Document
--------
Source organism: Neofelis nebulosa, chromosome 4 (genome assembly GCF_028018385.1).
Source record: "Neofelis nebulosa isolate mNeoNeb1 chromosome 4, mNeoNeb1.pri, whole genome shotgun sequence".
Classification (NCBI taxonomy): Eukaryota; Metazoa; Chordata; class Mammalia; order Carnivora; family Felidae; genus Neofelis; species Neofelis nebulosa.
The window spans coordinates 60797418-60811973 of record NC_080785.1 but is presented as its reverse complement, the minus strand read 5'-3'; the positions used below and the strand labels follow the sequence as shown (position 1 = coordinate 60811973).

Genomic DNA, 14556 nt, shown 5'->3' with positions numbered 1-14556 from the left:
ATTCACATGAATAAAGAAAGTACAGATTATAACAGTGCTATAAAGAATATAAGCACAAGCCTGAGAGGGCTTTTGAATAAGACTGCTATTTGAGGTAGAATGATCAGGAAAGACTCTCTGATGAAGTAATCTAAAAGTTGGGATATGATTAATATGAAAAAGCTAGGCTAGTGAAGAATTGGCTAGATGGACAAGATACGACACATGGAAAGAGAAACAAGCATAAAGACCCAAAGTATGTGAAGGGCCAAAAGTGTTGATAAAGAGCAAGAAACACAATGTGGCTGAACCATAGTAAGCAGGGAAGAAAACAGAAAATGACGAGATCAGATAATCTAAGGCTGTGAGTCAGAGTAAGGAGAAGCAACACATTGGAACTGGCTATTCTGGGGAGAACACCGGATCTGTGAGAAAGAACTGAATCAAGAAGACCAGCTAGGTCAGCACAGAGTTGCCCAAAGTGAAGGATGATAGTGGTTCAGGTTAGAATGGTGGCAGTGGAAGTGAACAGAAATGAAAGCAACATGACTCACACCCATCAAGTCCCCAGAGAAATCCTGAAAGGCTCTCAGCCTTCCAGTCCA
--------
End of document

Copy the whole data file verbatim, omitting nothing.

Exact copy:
Source organism: Neofelis nebulosa, chromosome 4 (genome assembly GCF_028018385.1).
Source record: "Neofelis nebulosa isolate mNeoNeb1 chromosome 4, mNeoNeb1.pri, whole genome shotgun sequence".
Classification (NCBI taxonomy): Eukaryota; Metazoa; Chordata; class Mammalia; order Carnivora; family Felidae; genus Neofelis; species Neofelis nebulosa.
The window spans coordinates 60797418-60811973 of record NC_080785.1 but is presented as its reverse complement, the minus strand read 5'-3'; the positions used below and the strand labels follow the sequence as shown (position 1 = coordinate 60811973).

Genomic DNA, 14556 nt, shown 5'->3' with positions numbered 1-14556 from the left:
ATTCACATGAATAAAGAAAGTACAGATTATAACAGTGCTATAAAGAATATAAGCACAAGCCTGAGAGGGCTTTTGAATAAGACTGCTATTTGAGGTAGAATGATCAGGAAAGACTCTCTGATGAAGTAATCTAAAAGTTGGGATATGATTAATATGAAAAAGCTAGGCTAGTGAAGAATTGGCTAGATGGACAAGATACGACACATGGAAAGAGAAACAAGCATAAAGACCCAAAGTATGTGAAGGGCCAAAAGTGTTGATAAAGAGCAAGAAACACAATGTGGCTGAACCATAGTAAGCAGGGAAGAAAACAGAAAATGACGAGATCAGATAATCTAAGGCTGTGAGTCAGAGTAAGGAGAAGCAACACATTGGAACTGGCTATTCTGGGGAGAACACCGGATCTGTGAGAAAGAACTGAATCAAGAAGACCAGCTAGGTCAGCACAGAGTTGCCCAAAGTGAAGGATGATAGTGGTTCAGGTTAGAATGGTGGCAGTGGAAGTGAACAGAAATGAAAGCAACATGACTCACACCCATCAAGTCCCCAGAGAAATCCTGAAAGGCTCTCAGCCTTCCAGTCCA